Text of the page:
Nigeria and countries like Ecuador and Chile ought to look towards investing in renewable natural capital and intangible assets, like knowledge, innovation and institutions, as a way of diversifying from oil as their reserves are more likely to be exhausted in less than 50 years.
This was revealed in a World Bank Report entitled, “The Changing Wealth of Nations 2021” released yesterday.
According to the report, unless new oil wells are discovered, the current oil reserves of Nigeria will only last about 49 years while the gas still have over 100 years’ worth in reserves.
The report also noted that 18 countries still have oil reserves that will last for more than two generations and some others have more than a century worth of reserves, but that “oil-producing countries like Nigeria and Ecuador could entirely deplete their oil reserves in fewer than 50 years at current depletion rates, assuming no other significant oil fields are discovered or become commercially viable.”
According to the World Bank report, many countries such as Nigeria “with high rents from non-renewable natural capital have not invested sufficiently to offset the depleting asset. This is expressed in terms of negative adjusted net savings.
“This is true not only for hydrocarbon-rich countries such as Iraq and Nigeria, but also for some mineral-rich countries, such as Guinea and Sierra Leone. The negative adjusted net savings in these countries are a lead indicator of unsustainable wealth management. If continued, it will negatively impact the value of future wealth.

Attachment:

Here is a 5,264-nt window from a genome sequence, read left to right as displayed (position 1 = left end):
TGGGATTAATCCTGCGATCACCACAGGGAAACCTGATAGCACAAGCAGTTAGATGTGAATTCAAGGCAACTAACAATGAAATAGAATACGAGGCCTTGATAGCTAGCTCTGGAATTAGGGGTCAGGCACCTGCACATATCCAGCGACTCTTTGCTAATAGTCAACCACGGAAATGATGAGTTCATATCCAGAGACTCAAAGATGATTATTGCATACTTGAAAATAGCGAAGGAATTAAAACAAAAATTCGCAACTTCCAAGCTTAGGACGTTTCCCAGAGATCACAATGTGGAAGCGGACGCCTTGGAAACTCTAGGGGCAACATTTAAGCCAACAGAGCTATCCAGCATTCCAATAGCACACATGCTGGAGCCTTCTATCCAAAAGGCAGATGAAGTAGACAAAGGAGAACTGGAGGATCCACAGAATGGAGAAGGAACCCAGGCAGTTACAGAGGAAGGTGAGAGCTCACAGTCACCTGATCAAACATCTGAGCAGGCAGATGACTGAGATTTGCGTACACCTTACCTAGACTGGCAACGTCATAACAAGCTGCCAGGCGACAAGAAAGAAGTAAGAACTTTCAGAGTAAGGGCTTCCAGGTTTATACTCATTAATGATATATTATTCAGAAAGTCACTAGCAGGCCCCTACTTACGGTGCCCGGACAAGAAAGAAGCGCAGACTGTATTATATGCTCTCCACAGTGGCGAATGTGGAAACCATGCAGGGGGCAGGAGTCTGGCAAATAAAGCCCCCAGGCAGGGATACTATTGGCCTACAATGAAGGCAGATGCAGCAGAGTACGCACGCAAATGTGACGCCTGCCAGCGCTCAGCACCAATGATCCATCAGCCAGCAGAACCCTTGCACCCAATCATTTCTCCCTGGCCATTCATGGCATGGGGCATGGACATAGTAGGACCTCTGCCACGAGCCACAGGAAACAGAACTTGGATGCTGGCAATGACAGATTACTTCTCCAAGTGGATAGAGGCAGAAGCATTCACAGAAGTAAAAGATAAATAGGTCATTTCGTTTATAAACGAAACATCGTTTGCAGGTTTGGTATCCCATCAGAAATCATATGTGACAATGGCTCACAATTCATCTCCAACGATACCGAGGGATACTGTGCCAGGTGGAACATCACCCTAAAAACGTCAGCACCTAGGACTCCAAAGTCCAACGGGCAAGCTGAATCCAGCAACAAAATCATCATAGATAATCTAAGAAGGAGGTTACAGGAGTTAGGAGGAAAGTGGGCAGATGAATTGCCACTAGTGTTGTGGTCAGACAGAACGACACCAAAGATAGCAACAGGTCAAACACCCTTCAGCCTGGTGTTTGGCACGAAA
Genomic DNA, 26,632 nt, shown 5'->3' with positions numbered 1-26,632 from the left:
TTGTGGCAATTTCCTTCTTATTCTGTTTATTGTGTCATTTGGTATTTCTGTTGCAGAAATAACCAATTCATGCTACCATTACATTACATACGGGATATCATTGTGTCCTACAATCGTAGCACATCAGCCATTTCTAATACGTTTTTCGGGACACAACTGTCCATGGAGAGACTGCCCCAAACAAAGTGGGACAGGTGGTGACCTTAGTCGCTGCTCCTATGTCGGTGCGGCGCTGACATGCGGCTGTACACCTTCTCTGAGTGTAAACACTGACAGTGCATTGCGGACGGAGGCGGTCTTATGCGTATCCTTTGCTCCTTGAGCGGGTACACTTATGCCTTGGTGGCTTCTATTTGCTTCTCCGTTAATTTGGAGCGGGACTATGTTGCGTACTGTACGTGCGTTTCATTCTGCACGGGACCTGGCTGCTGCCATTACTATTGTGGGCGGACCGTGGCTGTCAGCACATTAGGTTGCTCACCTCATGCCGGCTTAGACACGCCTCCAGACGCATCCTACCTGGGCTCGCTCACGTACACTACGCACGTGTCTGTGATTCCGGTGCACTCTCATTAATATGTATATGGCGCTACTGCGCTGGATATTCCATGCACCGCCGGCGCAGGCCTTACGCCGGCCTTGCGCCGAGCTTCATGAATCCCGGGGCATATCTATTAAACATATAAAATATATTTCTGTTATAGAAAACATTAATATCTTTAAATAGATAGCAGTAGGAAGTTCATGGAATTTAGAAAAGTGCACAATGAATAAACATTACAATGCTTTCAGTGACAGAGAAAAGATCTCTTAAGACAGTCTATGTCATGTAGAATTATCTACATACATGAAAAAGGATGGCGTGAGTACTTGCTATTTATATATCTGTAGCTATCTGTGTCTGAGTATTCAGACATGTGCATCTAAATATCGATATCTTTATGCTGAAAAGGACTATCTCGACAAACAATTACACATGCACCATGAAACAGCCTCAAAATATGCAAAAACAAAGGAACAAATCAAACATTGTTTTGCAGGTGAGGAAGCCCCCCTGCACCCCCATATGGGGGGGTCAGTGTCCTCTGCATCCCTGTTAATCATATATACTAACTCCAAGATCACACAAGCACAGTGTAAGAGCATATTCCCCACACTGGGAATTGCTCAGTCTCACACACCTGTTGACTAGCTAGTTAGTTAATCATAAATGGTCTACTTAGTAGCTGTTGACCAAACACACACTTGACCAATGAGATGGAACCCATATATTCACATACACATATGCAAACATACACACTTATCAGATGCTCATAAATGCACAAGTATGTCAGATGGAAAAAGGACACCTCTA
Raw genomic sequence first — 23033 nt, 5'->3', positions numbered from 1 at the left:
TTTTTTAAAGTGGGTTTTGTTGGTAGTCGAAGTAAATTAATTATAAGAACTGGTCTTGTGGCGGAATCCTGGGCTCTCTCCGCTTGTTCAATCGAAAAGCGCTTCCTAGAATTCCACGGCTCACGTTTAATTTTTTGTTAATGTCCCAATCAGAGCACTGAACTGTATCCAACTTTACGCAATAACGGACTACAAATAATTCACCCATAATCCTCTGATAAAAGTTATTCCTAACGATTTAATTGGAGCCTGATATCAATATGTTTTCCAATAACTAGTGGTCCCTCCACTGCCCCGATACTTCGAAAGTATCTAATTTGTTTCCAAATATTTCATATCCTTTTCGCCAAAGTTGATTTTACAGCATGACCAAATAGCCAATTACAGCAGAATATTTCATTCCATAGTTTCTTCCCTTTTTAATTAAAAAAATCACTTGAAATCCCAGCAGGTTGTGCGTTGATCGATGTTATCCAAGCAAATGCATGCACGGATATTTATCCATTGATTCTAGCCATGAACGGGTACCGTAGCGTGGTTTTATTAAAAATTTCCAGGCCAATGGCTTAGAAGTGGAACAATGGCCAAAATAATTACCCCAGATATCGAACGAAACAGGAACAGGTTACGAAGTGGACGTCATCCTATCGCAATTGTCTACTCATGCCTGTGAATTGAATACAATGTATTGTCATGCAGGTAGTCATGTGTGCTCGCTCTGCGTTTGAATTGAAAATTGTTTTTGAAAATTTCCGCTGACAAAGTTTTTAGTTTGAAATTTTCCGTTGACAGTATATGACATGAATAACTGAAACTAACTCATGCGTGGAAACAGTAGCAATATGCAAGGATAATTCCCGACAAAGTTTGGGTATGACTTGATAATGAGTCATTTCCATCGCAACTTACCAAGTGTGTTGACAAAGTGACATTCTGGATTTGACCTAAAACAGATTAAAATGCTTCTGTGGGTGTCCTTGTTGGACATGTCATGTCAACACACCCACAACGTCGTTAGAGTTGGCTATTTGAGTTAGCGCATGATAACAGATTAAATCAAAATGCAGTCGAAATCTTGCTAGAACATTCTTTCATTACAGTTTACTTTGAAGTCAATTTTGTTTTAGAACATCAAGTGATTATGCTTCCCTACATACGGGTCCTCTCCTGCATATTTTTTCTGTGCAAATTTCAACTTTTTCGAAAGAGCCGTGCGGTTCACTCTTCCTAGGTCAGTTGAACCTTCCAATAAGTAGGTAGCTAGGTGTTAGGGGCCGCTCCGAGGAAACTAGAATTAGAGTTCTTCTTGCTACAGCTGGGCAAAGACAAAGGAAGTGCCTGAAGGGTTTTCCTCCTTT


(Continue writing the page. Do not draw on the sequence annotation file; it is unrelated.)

“This is because the value of a depleting non-renewable asset is being consumed rather than being invested in offsetting asset accumulation such as via human capital or productive capital investment. Therefore, governments may need to consider policies that would better preserve and build wealth or look for alternative sources of income to raise their net savings.”
According to the report, investments in renewable natural capital and human capital could help countries to diversify their asset portfolio and reduce their dependence on non-renewable natural capital.
It noted that the share of human capital in total wealth had increased by more than 10 percentage points between 1995 and 2018 in Nigeria, the Democratic Republic of Congo and Ghana while it had declined or had not changed in Cameroon, Gabon and the Republic of Congo.
The report cited Gabon and Nigeria as examples of decline in multiple types of wealth.
“Although their non-renewable wealth (mainly from fossil fuels) increased by more than 30 per cent during the 2004–14 commodity boom (in part due to newly discovered deposits and the increase in fossil fuel prices), this non-renewable wealth dropped below pre-boom levels after 2015.
“At the same time, these countries had among the largest declines in renewable natural capital per capita. Gabon dropped from $1,400 to $1,200, and Nigeria dropped from $3,000 to $1,300 in fewer than five years. The decline of these assets in turn affected the countries’ total capital per capita, especially after 2015.